As we discussed in our previous artcile (Prayer Is Protest), as people of faith in Christ, we are required and called on of the Lord:
“He has told you, O man, what is good; And what does the Lord require of you But to do justice, to love kindness, And to walk humbly with your God?” (Micah 6:8)
However, we must ask: what is real justice in the eyes of God?
As people of faith we can pursue justice alone, but before long, we run into a predicament. All one has to do is a Biblical study on the word “justice” and we quickly find that in both the Hebrew and in the Greek, it is synonymous with the word “righteousness”. The words “Righteous” and “Just”, also “Righteousness” and “Justice”, in the English Bible represent the same Hebrew and Greek words in the Old and New Testaments. In the Old Testament, the terms primarily translate forms of the tsedeq word group, and the New Testament members of the dikaios word group.
Righteousness is Justice. Justice is Righteousness. So the question becomes, how can I pursue justice if I do not understand righteousness? The answer: we cannot.
Here is one theologian’s look at the problem Luther underwent when trying to compare Latin to English:
From the Galatians I have selected one problem that baffled me almost daily as I was translating and that seems to me fundamental enough to warrant our close scrutiny here, that is, the distinction and the analogy between justice and righteousness. For behind both these words in English is one word in Luther’s Latin, justitia, as there is one word for both in Greek and in Hebrew. –Jaroslav Pelikan, A Study of Luther’s Galatians
What is this big word righteousness? Simply put, God’s righteousness means that God always acts in accordance with what is right and is himself the final standard of what is right (Grudem).
In regards to Grudem’s definition of righteousness given above, we might be asking ourselves, what is right? “In other words, what ought to happen and what ought to be” that is right? (Grudem It is here that Grudem responds “whatever conforms to God’s moral character is right”.
“But why is whatever conforms to God’s moral character right? It is right because it conforms to His moral character! If indeed God is the final standard of righteousness, then there can be no standard outside of God by which we measure righteousness or justice. He Himself is the final standard.” (Grudem)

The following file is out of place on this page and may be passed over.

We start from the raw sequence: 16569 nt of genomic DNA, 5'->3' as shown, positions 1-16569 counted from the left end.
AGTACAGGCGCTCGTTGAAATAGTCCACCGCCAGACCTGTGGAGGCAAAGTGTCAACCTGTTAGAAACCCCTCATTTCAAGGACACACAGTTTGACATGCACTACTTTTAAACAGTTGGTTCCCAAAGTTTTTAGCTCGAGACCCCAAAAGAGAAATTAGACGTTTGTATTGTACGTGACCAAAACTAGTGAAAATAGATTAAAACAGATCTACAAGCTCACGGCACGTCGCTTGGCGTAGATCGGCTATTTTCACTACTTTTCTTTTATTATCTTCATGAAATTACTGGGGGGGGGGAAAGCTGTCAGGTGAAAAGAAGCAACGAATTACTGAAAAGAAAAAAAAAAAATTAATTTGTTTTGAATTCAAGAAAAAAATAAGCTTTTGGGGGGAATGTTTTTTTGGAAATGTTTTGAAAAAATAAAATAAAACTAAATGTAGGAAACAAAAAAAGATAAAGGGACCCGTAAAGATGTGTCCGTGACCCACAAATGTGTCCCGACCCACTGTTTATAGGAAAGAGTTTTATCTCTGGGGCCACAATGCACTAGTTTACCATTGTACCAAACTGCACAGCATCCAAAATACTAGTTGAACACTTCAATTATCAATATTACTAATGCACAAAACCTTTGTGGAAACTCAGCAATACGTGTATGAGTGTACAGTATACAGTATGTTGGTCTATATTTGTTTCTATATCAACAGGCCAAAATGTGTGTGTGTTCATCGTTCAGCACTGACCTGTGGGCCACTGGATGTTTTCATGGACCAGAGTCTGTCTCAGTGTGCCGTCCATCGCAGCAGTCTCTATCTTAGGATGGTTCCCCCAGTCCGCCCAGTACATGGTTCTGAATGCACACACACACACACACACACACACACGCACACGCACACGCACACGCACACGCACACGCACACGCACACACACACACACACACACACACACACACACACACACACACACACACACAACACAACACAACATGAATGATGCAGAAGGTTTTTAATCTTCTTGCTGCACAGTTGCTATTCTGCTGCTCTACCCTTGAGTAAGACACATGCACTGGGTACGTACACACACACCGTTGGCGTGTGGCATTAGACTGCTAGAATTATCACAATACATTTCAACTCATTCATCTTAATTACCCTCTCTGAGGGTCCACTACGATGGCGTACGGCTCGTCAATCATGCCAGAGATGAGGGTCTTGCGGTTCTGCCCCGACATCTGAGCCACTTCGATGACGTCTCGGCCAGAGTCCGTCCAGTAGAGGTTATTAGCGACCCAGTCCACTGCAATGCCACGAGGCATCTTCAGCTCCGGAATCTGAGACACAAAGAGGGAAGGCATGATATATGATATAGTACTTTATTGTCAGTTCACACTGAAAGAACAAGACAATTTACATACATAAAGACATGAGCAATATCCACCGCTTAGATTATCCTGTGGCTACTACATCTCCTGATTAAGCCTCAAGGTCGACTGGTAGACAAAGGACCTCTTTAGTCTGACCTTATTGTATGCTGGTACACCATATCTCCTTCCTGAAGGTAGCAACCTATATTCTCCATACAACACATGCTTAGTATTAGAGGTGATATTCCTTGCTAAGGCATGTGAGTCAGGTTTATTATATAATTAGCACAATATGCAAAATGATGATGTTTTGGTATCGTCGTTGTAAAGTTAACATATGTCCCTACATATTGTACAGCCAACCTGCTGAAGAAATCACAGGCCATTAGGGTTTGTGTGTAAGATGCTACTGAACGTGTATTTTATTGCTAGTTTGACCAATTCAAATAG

God Himself holds the keys what is right in our world. Psalm 89:14 states, “Righteousness and justice are the foundation of your throne; love and faithfulness go before you.” So if He holds the key to what is right, then He holds the keys to ending poverty, finding a cure for AIDS, caring for the world’s orphans and widows, dissolving the human trafficking organizations around the world, solving the water crisis and everything else deemed unjust. In His righteousness, He holds the keys to ushering in true, everlasting justice on the earth.
Of course I want to see God’s justice and righteousness on the earth, so what’s the point? The point is: intimacy.
It can only be through intimacy with God Himself that true justice reign on the earth. This is what the Gospel of the Kingdom is all about anyway—His will over ours! We all can have a lot of amazing ideas to “do justice” all around us, but unless we invite God into those ideas, they will always have a stopping point. They will always fail because they were our will, not His.
I leave us with this scripture from Psalms: “And I—in righteousness I will see your face; when I awake, I will be satisfied with seeing your likeness.” – Psalm 17:15
This is not just semantics. As pointed out in Psalm 17:15, righteousness is about engaging the Father and seeing the face of God. In other words, intimacy. In our next segment we look at Strategies of Justice Through Intimacy.
It is important to add… This righteousness is what the Kingdom sits on (Psalm 89:14). Without it, everything would crumble. If God were of perfect righteousness without the omnipotent power to carry out that righteousness, He would not be worthy of worship and we would have no guarantee that justice will ultimately prevail in the universe. But if He were of unlimited power without righteousness in His character, how unfathomable it would it be to have unrighteousness at the center of our existence and nothing we could do to change it. Our entire existence would be meaningless and we would all be living in chaos. Praise God that “all his ways are justice. A God of faithfulness and without iniquity, just and right is He” (Deut. 32:4)!
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Sources: Grudem, Wayne A. Systematic Theology: An Introduction to Biblical Doctrine. Pages 203-204. Leicester, England: Inter-Varsity P, Zondervan Pub. House, 1994.